Symbolic operators and type classes for Cats
One of the simplest and most recognizable type classes is the semigroup. This type class abstracts over the ability to combine values of a certain type in an associative manner.
cats.Semigroup[A] to model semigroups .
combine method takes two values of the type
A and returns an
In addition, Cats defines syntax allowing the binary operator
|+| to be
used in place of the
Here is a small method that provides a generic way to combine the elements of a list:
import cats.Semigroup import cats.implicits._ def gsum[A: Semigroup](values: List[A]): Option[A] = if (values.isEmpty) None else values.reduceLeft((x, y) => x |+| y)
(A similar method is built into Cats as
How does it work?
One of the parts of
gsum that might be hard to understand is where
|+| method comes from. Since
y are totally generic values
A) how can we call a method on them?
To boil the example down further, consider this simpler example:
import cats.implicits._ 19 |+| 20 // produces 39
How does this work? We know that the
Int type does not have a
Experienced Scala developers will suspect that implicits play a role here,
but what are the details?
Let's walk through how the expression
19 |+| 20 is compiled.
|+| method is needed on
does not provide one, the compiler searches for an implicit conversion to a
type that does have a
Due to our import, it will find the
method, which returns a type that has a
|+| method (specifically
semigroupSyntax requires an implicit
Semigroup[A] value to be in scope.
Do we have a
Semigroup[Int] in scope?
Yes we do. Our import also provides an implicit value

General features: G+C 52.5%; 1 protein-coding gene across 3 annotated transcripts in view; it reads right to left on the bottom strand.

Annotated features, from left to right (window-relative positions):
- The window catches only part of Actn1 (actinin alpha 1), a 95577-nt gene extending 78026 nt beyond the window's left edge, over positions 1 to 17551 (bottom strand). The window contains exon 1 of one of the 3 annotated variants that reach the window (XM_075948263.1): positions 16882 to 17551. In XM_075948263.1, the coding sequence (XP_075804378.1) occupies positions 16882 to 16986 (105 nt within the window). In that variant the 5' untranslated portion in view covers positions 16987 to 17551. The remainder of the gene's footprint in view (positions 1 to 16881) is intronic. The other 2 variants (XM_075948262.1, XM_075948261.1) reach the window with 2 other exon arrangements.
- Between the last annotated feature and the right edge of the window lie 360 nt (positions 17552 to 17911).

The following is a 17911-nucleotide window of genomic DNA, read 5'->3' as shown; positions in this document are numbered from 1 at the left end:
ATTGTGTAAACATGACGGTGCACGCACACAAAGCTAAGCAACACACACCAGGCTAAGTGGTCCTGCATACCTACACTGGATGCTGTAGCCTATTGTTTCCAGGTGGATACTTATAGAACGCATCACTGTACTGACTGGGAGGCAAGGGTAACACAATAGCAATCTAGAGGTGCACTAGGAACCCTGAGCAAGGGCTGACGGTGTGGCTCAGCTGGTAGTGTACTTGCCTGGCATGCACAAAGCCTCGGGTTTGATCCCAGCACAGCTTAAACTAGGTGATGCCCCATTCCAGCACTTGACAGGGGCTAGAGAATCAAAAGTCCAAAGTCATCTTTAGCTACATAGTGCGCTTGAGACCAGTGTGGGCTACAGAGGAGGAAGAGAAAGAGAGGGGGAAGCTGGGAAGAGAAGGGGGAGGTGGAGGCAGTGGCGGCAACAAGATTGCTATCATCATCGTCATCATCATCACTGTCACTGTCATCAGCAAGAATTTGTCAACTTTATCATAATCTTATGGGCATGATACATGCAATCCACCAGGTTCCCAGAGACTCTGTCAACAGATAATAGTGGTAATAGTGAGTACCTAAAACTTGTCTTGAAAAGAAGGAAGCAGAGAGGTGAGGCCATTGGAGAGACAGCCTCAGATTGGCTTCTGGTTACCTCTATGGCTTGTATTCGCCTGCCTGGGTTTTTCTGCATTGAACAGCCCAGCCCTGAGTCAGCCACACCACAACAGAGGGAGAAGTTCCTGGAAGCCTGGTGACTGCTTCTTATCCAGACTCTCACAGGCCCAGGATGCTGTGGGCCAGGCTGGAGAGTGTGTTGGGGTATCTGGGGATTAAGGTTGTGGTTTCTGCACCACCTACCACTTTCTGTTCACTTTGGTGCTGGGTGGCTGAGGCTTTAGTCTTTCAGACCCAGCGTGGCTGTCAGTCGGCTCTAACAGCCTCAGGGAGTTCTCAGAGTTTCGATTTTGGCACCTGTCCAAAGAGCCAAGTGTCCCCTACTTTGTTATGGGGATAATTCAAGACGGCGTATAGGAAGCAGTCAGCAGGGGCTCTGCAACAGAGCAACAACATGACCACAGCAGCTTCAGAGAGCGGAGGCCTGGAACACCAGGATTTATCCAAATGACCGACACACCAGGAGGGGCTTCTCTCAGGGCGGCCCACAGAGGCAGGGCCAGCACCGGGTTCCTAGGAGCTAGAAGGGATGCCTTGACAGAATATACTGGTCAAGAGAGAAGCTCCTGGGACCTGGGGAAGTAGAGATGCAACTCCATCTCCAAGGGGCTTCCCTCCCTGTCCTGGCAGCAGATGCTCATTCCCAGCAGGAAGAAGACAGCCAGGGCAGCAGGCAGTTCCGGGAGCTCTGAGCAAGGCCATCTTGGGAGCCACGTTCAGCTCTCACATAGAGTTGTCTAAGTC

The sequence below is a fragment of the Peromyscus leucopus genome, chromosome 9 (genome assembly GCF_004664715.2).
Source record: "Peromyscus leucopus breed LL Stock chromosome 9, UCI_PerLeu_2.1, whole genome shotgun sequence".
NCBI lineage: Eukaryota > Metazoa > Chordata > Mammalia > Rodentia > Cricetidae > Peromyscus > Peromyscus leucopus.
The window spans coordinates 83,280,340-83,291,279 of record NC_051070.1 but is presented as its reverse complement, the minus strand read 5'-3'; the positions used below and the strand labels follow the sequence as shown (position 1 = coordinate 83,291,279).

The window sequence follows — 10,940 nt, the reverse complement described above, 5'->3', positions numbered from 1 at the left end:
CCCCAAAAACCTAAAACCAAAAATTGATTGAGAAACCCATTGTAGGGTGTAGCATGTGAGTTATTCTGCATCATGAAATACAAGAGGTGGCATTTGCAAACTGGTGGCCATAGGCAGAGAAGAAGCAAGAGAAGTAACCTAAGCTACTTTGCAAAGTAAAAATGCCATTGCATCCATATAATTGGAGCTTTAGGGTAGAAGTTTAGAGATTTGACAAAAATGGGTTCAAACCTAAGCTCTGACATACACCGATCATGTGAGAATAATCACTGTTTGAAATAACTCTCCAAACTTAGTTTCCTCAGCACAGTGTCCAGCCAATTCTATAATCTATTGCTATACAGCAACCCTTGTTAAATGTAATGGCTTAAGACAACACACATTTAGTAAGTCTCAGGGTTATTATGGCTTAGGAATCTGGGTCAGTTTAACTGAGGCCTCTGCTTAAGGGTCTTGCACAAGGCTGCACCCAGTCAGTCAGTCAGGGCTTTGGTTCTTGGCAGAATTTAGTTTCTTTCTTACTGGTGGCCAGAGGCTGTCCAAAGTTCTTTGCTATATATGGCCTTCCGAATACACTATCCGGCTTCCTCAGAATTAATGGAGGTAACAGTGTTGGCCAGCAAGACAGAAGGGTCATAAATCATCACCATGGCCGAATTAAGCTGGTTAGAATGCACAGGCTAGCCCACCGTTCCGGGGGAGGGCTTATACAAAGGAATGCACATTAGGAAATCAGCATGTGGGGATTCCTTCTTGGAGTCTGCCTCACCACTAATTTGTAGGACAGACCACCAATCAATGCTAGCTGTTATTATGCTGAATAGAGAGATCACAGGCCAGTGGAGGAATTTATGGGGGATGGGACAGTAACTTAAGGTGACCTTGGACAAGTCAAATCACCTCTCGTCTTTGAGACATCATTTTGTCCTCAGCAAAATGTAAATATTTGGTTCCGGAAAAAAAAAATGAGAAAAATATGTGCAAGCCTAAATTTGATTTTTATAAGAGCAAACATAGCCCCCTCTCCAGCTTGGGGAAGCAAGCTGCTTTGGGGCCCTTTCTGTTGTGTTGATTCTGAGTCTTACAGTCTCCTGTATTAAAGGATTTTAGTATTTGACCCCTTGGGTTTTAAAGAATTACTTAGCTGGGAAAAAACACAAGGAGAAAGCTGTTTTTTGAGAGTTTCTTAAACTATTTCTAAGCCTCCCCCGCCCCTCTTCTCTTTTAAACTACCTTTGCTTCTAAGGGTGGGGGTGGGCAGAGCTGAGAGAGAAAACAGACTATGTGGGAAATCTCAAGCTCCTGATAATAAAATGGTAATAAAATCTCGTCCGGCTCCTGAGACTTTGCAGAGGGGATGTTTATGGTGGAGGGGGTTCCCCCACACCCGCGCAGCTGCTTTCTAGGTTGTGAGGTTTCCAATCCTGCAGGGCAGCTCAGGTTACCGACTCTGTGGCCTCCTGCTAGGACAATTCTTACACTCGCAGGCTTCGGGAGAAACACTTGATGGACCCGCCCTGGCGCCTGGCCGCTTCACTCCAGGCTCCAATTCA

AdditiveCommutativeGroup[Int]. Leaving aside what additive, commutative,
and group mean here, this is a subtype of
Semigroup[Int], so it matches.
Let's continue with our current example. At this point we have gone form:
19 |+| 20 // produces 39
semigroupSyntax[Int](19)(intGroup) |+| 20
But we aren't out of the woods yet! We still need to see how this expression is evaluated.
Of macros and machinists
Looking at how the
|+| method is
reveals the cryptic
macro Ops.binop[A, A]. What is this?
Following the rabbit hole farther, we come to
which provides the macro implementation that
|+| is using. Aside from a
item in the
operatorNames map, we don't have any clues what is going on.
The machinist project was created
to optimize exactly this kind of implicit syntax problem. What will happen here
operatorNames describes how to rewrite expressions using type
classes. Long-story short, we will transform:
semigroupSyntax[Int](19)(intGroup) |+| 20
The suggestive map item tells us that we should rewrite the
to method calls on the given type class (i.e.
Just to confirm that we're done, let's look at what
intGroup.combine will do.
We started with a call to
AdditiveCommutativeGroup[Int], which will find
Then we call the
method on it to produce a
So putting that together, we can see that calling
intAlgebra.plus(19, 20), and that this is defined as
19 + 20,
as we would expect.
This is a lot of machinery. The incredibly terse and expressive syntax it enables is quite nice, but you can see that even leaving out one import will cause the whole edifice to come tumbling down.
The easiest way to use Cats is to just import
way, you can be sure that you have all of it. There are individual imports
cats.std which can be used to pinpoint the exact
values and method you want to put into scope, but getting these right
can be a bit tricky, especially for newcomers.
You may also decide that the syntax convenience is not worth it. To write our original example without syntax implicits (but still using implicit values) you could say:
import cats.Semigroup import cats.implicits._ def gsum[A](values: List[A])(implicit s: Semigroup[A]): Option[A] = if (values.isEmpty) None else values.reduceLeft((x, y) => s.combine(x, y)) // values.reduceLeft(s.combine) would also work
Whether to use syntax implicits or explicit method calls is mostly a matter of preference. Personally, I like using syntax explicits to help make generic code read in a clearer manner, but as always, your mileage may vary.
 Links accurate as of commit
cats.Semigroup is actually an alias to
was created to share algebraic type classes between Spire, Algebird, Cats, and other projects.